With that in mind, we wanted to take the temperature of the Tennessee delegation with regards to a potential government shutdown next week.
We posed the same question to both senators and all nine congressmen yesterday and asked them to get back to us by noon today to let us know their views on the subject. Then we extended it until 2 p.m., but some did not bother to respond. Some answers were direct. Others more nuanced.
Here's what they said:
Stop Amp, meet your foe: Amp Yes!
The Movers and Shakers convened at Bridgestone Arena this morning to launch the Amp Coalition, in support of Mayor Karl Dean's proposed $175 million bus rapid transit project connecting East and West Nashville.
Headlining the event, along with the mayor, were Ralph Schulz, president and CEO of the Nashville Area Chamber of Commerce; Dr. Mike Schatzlein, president and CEO of Saint Thomas Health, Kenya Stevens, board member for Transit Now, and Thomas "Freddie" O'Connell, a board member for the Metropolitan Transit Authority. They touted what they claim is broad public support, and pitched The Amp as the way to stem the coming tide of increased congestion in the city.
"What is so hard to really get your mind around," said Schatzlein, "is that while what we're experiencing on West End today is bad, we can't count on the status quo continuing. It's going to get exponentially worse. There will be a lot more occasions in the coming years where cars will sit through multiple stop lights without moving. If you ride the regular bus, you're going to be sitting in those same traffic jams."
This Week In The 'Drome, We're Hoping There's Not A Repeat
In an age when the default position for someone who has failed is to dismiss criticism as "hating" and to stand by a position even if it's demonstrably the wrong one, it was refreshing for Britt to come out after the win against San Diego and admit he wasn't very good (for the second week in a row).
Now, it would be better if, instead of talking about how bad he played, Britt would instead play better, but baby steps are at least steps in the right direction.
Britt wasn't lying, of course, when he suggested the Titans were shutting him out of the offense. The coaches are, indeed, doing that, but in his tweet, Kenny didn't acknowledge the underlying reason for that:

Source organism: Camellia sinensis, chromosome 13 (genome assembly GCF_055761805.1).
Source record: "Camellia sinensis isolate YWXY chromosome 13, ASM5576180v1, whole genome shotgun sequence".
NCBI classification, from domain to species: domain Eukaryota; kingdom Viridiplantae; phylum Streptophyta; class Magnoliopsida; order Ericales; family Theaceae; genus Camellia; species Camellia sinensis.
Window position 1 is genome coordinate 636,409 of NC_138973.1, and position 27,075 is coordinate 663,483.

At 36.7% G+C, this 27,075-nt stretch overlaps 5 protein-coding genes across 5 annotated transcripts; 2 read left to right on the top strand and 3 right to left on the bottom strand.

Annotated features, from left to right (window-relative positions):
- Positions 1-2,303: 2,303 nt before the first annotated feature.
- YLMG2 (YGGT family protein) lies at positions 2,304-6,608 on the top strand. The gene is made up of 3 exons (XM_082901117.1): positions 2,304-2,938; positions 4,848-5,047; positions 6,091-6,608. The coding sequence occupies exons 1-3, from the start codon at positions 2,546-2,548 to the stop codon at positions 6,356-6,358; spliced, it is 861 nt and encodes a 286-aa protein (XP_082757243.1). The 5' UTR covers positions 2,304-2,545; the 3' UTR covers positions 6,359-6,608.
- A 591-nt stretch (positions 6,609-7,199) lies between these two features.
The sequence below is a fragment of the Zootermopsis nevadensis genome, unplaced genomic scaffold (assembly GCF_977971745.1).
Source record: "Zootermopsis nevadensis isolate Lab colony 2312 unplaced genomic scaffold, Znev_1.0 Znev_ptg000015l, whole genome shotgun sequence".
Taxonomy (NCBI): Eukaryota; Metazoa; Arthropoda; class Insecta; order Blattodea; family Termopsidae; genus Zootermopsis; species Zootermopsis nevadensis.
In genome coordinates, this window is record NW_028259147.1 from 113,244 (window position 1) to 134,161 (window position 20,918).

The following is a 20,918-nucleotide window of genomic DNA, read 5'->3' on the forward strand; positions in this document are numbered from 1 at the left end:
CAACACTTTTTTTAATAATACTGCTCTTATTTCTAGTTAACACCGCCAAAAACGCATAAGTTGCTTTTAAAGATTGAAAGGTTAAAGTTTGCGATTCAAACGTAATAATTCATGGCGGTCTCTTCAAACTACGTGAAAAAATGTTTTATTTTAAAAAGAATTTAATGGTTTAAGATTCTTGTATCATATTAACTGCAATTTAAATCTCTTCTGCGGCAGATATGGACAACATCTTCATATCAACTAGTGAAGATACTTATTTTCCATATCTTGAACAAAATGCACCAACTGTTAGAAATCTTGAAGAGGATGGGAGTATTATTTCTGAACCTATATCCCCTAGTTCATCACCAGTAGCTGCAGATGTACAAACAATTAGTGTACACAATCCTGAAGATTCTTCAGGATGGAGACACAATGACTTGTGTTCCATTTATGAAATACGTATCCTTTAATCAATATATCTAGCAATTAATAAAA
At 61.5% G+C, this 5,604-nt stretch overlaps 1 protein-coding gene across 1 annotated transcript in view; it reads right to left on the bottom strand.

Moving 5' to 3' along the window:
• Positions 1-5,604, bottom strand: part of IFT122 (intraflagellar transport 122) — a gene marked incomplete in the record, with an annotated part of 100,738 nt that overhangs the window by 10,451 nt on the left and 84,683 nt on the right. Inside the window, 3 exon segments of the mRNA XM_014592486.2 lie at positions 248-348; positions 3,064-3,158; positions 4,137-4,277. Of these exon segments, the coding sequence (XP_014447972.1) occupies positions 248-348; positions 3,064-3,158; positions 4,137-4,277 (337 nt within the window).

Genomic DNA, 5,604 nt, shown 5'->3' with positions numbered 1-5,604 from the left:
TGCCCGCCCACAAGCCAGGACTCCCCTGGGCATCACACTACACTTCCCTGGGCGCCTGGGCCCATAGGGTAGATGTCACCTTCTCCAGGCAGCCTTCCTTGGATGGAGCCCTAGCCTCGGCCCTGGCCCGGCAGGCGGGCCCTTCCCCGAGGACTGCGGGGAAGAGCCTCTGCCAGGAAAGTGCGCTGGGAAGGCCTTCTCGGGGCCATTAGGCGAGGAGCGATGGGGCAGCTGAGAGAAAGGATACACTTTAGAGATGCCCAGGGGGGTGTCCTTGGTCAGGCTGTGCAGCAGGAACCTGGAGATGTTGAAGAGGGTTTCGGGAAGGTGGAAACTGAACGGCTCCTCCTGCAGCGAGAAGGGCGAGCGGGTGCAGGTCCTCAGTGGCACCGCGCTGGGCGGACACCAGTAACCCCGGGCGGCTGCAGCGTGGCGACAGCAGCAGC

He is playing badly. Very badly, at times. The system doesn't make him hold, the system doesn't make him drop passes, and, while talented, he's not so talented a receiver that he has the leeway to make errors because eventually his contributions will outweigh them.
It seems Britt wants to be better and that he's not going to shrug his shoulders at the criticism, but he has yet to actually be better. So he'll trod the sidelines until he is, until he demonstrates that watching he's better suited on the field as opposed to watching forlornly as the team puts together a thrilling drive without him.
And he might get there, but, for now, he isn't, but at least he's blaming himself and not casting aspersions on his haters.
After a one-day hiatus (we were busy celebrating ... you know), the Links are back and better than ever.
From Grantland: The Madness of Paolo Di Canio
From The New York Times: Samantha Power: A New U.S. Player, Put on World Stage by Syria
From Chicago Now: Letter to my father, Memphis pastor Bill Adkins — "Go to hell"
From Wonkblog: 42 Obamacare questions, 42 Obamacare answers
A skirmish has broken out in the Republican U.S. Senate primary over tactical decisions made by former Gen. Sam Houston and former Tennessee Congressman Davy Crockett (R-Frontier) in the Texas Revolution.
In a release this afternoon, Joseph Cordell Carr Sr. blasts Sen. Lamar Alexander for using "an insulting analogy about at least one famous Tennessean." That one Tennessean — AT LEAST — was Crockett, the King of the Wild Frontier himself. The release quotes Alexander thusly:
“…Former Congressman Davy Crockett said I think I will go to the Alamo…some people said Davy if you go to the Alamo you’ll get killed, he went to the Alamo he did get killed.” Alexander continued by saying, “Sam Houston took a different tact [sic], he withdrew to San Jacinto. He was heavily criticized by some people at that time for withdrawing. We celebrate Texas Independence Day on March 2, 1836 because Sam Houston won the war. The moral of the story is that sometimes in a long battle patience is a valuable tactic and that’s why I’m in Sam Houston’s Camp on this one. I’m not in the shut-down-the government camp.”
Carr, who has referenced Crockett before in his campaign, will have none of that. More from the release, after the jump:
Scavendish: If you go back over the past 40 years, since Steve Sloan left in…
@peoplepowernow: So you're saying gays are just extremely friendly to each other but do not…
It being Christmas time...I worry about Rulpod Red Nose Raindeer' other end...
I don't know, lot guys in Duckwear, enjoy squealing like a pig.....Maybe,he planning remake of…
This whole DD thing going on just HAS to be G.W.Bush's fault... Just ask (ax)…